So even for people, like me, who try to stay informed and be ‘smart’ consumers, it’s complicated, and without a systematic and consistent labeling system like we have for nutrition on food products we remain in the dark…
What can we do as a consumer in the face of confusing and non-existent information and labels? The NERC - NEWMOA Fact Sheet lists ten “things you can do to make a difference.” Starting with “buy what you need and buy for durability” and “borrow and share.” These are not new ideas, but they mean a change in behavior, which can be challenging for me and my family as modern consumers. It’s not always easy striking a balance between what I want or need and my desire to minimize the climate impacts of my choices. But I plan to start by taking some simple steps. For one, I can plan better when I shop online or in the store and really think about whether I need something new, can repurpose something I already own, or can figure out a way to borrow it. For another, I can pay more attention to products’ labels, seeking out certified products and trying to better understand what those certifications mean. I can spend more time researching the options I may be considering before I shop, being sure to use reliable information sources.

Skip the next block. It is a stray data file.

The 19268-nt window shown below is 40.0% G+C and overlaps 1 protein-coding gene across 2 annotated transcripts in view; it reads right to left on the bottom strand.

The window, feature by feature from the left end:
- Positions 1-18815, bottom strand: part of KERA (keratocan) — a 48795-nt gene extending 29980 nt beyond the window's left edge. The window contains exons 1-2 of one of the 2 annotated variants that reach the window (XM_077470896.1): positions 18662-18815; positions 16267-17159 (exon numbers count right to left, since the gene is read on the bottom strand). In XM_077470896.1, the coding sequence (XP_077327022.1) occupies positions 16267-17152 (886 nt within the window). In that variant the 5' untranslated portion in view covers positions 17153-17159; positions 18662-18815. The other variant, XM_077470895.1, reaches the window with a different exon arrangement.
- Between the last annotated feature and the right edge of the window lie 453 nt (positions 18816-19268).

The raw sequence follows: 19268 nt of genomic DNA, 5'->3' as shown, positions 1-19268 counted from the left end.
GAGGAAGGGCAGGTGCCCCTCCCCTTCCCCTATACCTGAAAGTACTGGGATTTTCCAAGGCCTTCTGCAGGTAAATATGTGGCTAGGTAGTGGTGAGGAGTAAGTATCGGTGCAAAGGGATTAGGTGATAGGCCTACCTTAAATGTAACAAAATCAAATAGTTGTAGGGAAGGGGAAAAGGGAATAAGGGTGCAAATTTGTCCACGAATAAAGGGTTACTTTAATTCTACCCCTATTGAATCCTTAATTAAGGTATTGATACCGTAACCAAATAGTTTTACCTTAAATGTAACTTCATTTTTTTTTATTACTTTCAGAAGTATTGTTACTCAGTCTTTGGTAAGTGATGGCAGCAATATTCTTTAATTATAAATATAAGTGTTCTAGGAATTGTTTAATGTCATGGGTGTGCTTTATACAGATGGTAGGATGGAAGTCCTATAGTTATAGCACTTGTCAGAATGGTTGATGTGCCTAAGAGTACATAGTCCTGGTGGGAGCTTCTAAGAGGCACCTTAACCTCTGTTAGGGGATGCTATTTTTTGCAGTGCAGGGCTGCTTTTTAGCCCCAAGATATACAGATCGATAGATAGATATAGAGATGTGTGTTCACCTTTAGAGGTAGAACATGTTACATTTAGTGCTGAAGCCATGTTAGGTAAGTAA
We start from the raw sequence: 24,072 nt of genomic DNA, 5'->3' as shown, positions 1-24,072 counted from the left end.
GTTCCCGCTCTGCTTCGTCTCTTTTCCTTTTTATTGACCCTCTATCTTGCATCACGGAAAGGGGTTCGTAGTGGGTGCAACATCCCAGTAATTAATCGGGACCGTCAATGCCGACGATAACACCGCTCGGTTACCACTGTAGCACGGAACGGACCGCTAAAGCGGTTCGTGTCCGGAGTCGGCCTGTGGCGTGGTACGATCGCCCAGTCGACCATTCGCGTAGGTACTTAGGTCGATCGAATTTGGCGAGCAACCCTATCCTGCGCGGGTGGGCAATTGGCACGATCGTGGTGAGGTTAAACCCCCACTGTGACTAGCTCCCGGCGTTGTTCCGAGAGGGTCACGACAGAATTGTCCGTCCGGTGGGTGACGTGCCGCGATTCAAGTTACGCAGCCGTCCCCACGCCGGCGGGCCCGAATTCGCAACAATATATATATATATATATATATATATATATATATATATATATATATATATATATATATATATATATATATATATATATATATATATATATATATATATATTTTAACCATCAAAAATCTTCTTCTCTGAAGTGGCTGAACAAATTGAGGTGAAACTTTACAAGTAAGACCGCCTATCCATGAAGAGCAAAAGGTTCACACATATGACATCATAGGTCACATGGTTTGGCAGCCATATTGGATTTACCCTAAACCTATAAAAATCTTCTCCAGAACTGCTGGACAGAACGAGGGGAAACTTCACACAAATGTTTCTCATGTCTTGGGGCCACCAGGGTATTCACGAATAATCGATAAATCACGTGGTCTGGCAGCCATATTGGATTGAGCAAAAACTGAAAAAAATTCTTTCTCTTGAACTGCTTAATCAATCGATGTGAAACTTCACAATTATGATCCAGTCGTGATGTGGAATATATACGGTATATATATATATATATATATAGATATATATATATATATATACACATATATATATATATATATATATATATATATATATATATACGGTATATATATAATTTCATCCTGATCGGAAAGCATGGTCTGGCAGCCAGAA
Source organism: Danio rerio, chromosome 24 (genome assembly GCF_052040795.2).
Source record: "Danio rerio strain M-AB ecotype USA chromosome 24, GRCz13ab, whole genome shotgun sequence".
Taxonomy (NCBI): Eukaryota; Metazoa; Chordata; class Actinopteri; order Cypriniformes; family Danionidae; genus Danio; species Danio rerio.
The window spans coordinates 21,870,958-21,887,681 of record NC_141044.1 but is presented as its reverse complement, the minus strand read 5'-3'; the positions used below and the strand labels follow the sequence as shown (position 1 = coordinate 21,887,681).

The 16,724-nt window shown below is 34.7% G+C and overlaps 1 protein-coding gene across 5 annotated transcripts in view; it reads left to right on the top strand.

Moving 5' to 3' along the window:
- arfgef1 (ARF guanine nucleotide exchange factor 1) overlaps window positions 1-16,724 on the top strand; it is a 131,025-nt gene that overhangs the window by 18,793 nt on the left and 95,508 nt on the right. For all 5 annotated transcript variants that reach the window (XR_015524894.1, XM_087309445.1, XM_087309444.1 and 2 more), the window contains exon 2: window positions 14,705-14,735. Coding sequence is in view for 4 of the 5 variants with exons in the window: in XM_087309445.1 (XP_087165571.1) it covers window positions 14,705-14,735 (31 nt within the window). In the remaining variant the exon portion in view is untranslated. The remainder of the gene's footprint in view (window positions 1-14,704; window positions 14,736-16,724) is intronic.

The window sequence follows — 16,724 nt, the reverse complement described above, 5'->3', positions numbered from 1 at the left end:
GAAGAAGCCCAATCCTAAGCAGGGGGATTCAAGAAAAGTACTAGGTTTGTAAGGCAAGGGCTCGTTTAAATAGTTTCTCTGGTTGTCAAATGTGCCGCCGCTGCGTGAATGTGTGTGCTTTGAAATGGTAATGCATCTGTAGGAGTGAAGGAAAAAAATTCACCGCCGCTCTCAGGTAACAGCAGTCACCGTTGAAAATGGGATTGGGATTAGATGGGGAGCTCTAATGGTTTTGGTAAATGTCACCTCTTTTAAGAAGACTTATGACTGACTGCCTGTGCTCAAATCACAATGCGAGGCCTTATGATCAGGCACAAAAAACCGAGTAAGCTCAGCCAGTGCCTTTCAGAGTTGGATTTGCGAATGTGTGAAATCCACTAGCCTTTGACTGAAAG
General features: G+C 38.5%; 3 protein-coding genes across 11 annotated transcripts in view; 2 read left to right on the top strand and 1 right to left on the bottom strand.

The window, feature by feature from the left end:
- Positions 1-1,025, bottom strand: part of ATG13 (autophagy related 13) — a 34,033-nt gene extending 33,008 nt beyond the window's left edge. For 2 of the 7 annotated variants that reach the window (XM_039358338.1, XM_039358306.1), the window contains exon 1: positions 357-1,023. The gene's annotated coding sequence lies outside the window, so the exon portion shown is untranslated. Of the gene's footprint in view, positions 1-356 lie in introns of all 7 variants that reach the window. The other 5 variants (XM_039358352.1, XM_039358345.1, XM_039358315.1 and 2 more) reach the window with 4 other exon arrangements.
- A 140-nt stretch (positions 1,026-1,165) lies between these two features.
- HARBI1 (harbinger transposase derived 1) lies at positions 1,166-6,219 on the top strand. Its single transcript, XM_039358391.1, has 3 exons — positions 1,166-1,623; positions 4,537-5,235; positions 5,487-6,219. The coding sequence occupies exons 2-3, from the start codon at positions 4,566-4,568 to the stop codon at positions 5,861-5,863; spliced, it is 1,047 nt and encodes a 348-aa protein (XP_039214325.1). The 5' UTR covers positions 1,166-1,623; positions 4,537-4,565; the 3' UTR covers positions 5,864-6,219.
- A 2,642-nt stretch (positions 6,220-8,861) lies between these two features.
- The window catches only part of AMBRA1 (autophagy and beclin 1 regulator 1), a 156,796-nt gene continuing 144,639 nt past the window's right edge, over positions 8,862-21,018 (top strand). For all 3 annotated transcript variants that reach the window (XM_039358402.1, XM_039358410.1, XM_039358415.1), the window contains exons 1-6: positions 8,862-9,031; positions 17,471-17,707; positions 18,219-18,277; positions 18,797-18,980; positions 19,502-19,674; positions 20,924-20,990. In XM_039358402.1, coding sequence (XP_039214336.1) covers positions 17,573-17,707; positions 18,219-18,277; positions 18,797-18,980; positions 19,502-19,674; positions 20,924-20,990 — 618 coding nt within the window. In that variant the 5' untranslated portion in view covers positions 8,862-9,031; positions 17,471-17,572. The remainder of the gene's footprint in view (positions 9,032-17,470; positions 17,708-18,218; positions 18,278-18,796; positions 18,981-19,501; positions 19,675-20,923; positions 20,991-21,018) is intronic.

I think we sometimes underestimate the impact we can have as consumers on the choices we have. If, for example, we have an opportunity to interact with product brands, we can join the growing call for more and clearer information on the carbon footprint of the things we buy. That would help everyone be more informed consumers.
NEWMOA and NERC designed the handout for sharing with anyone that is interested in having a brief conversation starter on climate and consumption and have posted a version where users can add their contact information to it and publish it or repost it on their website or through social media. So, feel free to share it through your networks as-is, or as your own!
NERC and NEWMOA are continuing our discussions among ourselves and with colleagues in the West Coast Climate and Materials Management Forum about other projects we can undertake to get the word out on the climate impacts of consumption. Stay tuned to this Blog as we share more ideas in the future.
We’d also appreciate hearing about your experience with trying to have discussions about climate and materials and implement any of our ten suggestions for what consumers can do to impact climate change. We’d love to publish more blogs on this topic with useful insights and experiences. So share your thoughts and ideas with us.
NERC welcomes guest blog submissions. To inquire about submitting articles contact Lynn Rubinstein.
Disclaimer: Guest blogs represent the opinion of the writers and may not reflect the policy or position of the Northeast Recycling Council, Inc.